The University of Colorado Boulder searched for alternatives to race as a factor in admissions in the face of a ballot initiative in 2008.

(Jenny Brundin/CPR News)

Affirmative action policies on college campuses are under scrutiny again, after reports the Trump administration may investigate whether white applicants are being discriminated against. The University of Colorado Boulder has previously faced the prospect of limiting race as a factor in admissions; in 2008, Amendment 46 went before Colorado voters -- it would have prohibited discrimination or preferential treatment by the state in public employment and education.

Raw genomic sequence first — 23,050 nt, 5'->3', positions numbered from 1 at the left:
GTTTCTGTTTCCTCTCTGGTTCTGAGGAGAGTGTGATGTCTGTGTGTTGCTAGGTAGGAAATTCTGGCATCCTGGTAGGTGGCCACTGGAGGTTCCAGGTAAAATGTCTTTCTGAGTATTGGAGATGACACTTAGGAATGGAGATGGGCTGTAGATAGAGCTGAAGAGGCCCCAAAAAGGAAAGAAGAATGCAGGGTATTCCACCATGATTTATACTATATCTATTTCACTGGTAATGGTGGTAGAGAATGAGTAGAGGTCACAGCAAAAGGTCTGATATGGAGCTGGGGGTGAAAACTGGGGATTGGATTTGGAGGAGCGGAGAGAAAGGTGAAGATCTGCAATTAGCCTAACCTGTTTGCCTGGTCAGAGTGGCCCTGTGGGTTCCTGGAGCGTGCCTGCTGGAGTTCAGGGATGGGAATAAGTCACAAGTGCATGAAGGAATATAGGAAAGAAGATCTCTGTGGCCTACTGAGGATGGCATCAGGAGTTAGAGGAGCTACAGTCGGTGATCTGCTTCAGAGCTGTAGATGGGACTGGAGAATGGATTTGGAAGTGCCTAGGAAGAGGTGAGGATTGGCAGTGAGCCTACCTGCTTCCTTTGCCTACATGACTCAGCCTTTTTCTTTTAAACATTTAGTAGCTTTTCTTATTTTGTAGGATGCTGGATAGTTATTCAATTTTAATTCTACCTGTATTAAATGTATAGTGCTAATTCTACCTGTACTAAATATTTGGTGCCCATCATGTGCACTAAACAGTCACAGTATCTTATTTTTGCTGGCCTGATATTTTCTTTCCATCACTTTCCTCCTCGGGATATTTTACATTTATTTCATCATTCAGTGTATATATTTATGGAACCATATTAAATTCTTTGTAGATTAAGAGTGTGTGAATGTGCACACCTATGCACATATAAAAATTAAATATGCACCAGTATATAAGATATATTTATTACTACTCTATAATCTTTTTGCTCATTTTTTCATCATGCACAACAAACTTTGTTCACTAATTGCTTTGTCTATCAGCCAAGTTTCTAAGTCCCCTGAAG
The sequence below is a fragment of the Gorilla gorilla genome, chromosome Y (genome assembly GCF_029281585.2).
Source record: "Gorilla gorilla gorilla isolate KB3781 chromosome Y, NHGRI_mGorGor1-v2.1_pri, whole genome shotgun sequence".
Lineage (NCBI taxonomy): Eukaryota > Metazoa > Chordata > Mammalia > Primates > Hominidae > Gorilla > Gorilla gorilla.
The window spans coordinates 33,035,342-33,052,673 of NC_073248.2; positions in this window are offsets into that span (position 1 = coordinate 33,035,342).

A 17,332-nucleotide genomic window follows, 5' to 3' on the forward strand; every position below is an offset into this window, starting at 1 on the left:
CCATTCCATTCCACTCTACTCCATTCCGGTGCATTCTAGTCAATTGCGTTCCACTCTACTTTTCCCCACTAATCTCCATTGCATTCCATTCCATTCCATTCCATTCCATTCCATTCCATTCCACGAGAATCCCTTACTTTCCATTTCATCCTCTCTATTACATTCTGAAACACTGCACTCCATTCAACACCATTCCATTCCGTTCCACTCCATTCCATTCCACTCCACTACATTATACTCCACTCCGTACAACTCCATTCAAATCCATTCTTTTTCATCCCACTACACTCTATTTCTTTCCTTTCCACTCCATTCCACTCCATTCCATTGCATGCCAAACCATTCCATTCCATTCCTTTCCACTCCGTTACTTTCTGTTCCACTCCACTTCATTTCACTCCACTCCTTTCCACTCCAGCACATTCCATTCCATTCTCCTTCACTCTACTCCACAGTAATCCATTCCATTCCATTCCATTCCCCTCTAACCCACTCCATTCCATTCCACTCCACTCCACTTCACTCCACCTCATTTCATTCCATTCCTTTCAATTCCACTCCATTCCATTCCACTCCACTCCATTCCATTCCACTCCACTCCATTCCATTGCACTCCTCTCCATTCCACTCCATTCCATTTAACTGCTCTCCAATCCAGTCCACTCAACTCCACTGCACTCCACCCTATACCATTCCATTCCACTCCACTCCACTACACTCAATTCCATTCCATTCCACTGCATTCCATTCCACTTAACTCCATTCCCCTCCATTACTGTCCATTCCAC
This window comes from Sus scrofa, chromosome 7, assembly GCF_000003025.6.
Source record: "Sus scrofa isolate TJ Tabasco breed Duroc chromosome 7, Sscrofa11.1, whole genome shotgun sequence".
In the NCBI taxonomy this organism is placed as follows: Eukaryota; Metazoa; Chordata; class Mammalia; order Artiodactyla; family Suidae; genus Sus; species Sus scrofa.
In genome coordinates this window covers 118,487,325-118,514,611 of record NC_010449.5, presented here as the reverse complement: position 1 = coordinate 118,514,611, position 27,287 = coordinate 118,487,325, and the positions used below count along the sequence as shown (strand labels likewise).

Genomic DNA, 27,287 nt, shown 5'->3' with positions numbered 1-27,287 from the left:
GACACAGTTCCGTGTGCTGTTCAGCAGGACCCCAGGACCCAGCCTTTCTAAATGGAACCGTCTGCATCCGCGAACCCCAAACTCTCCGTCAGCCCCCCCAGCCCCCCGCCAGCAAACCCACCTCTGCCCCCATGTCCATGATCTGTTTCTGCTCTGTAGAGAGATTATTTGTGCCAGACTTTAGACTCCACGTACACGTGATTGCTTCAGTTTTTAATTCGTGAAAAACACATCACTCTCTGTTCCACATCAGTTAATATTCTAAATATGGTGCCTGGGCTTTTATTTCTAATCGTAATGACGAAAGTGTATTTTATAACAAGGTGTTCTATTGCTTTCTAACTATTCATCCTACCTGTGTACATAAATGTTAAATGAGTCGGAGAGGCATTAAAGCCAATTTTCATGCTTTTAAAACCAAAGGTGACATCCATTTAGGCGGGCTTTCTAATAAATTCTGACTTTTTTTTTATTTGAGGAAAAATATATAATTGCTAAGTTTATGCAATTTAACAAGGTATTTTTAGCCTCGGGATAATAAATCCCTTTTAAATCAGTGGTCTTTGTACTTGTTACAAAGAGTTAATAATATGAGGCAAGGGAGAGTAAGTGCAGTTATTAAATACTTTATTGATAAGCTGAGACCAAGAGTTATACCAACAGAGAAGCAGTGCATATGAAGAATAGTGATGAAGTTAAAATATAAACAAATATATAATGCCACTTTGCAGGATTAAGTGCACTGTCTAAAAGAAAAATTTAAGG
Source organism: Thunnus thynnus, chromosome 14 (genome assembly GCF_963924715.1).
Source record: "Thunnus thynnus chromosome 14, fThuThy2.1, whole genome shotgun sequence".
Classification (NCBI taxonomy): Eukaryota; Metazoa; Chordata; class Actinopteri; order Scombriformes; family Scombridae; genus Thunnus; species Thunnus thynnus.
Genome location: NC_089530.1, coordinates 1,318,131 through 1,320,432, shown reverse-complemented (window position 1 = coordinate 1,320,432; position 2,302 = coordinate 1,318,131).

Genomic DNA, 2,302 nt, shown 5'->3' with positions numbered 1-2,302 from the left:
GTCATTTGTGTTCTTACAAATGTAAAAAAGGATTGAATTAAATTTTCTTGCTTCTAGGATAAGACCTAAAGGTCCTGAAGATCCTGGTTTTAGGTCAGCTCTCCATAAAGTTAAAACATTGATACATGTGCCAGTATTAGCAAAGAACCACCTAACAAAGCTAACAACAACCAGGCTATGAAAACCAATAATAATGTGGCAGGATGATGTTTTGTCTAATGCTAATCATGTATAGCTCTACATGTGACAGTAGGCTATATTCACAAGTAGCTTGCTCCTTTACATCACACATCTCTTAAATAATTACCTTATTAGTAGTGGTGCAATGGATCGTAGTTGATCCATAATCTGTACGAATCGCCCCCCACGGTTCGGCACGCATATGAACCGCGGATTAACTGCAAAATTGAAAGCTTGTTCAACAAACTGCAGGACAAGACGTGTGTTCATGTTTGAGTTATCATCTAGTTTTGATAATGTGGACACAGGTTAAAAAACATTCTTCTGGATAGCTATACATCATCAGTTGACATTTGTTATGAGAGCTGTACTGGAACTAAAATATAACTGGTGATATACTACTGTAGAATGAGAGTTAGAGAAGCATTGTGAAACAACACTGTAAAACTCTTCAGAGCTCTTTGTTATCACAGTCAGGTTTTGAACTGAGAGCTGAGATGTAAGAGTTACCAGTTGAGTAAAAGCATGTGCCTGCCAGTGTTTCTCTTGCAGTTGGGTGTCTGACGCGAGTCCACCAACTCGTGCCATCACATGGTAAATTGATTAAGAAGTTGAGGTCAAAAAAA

Faced with the possibility of being unable to use race as a determining factor in admissions, the university crafted a policy using what it calls race-neutral considerations, such socioeconomic disadvantages, that could impact a student's potential to be accepted at CU. Based on the level of those considerations, the applicant might be given an "admissions boost," to assist his or her acceptance.

Patrick O'Rourke, vice president and university counsel for the CU system, and Matthew Gaertner, a research scientist who helped develop the admission policies, spoke with Colorado Matters host Nathan Heffel.